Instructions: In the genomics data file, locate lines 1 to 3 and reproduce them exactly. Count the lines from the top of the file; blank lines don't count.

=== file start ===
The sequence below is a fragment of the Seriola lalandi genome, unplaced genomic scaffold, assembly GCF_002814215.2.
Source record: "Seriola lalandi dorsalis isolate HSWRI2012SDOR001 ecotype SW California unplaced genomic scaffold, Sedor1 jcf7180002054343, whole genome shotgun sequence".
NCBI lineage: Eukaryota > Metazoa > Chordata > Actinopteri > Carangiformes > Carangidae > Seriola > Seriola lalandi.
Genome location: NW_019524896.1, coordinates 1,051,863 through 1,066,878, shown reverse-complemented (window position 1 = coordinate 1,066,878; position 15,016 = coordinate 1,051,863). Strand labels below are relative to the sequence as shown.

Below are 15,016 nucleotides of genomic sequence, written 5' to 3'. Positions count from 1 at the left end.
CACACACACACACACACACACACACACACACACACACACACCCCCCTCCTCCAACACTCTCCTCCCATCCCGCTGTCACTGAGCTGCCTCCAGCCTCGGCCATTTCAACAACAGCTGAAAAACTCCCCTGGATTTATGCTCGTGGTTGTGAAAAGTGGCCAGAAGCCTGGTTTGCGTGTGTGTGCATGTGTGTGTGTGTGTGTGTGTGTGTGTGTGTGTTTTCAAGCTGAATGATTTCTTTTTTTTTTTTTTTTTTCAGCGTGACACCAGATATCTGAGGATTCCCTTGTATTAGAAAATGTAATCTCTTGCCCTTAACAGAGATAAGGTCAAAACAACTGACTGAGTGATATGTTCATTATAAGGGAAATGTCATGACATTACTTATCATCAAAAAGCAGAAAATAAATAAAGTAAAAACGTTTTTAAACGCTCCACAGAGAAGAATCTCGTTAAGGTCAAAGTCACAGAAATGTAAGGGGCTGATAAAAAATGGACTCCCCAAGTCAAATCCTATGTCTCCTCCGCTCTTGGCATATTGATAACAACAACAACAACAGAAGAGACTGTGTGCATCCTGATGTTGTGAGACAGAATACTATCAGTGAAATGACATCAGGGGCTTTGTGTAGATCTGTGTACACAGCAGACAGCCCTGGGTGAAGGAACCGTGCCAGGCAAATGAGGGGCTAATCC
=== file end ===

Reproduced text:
The sequence below is a fragment of the Seriola lalandi genome, unplaced genomic scaffold, assembly GCF_002814215.2.
Source record: "Seriola lalandi dorsalis isolate HSWRI2012SDOR001 ecotype SW California unplaced genomic scaffold, Sedor1 jcf7180002054343, whole genome shotgun sequence".
NCBI lineage: Eukaryota > Metazoa > Chordata > Actinopteri > Carangiformes > Carangidae > Seriola > Seriola lalandi.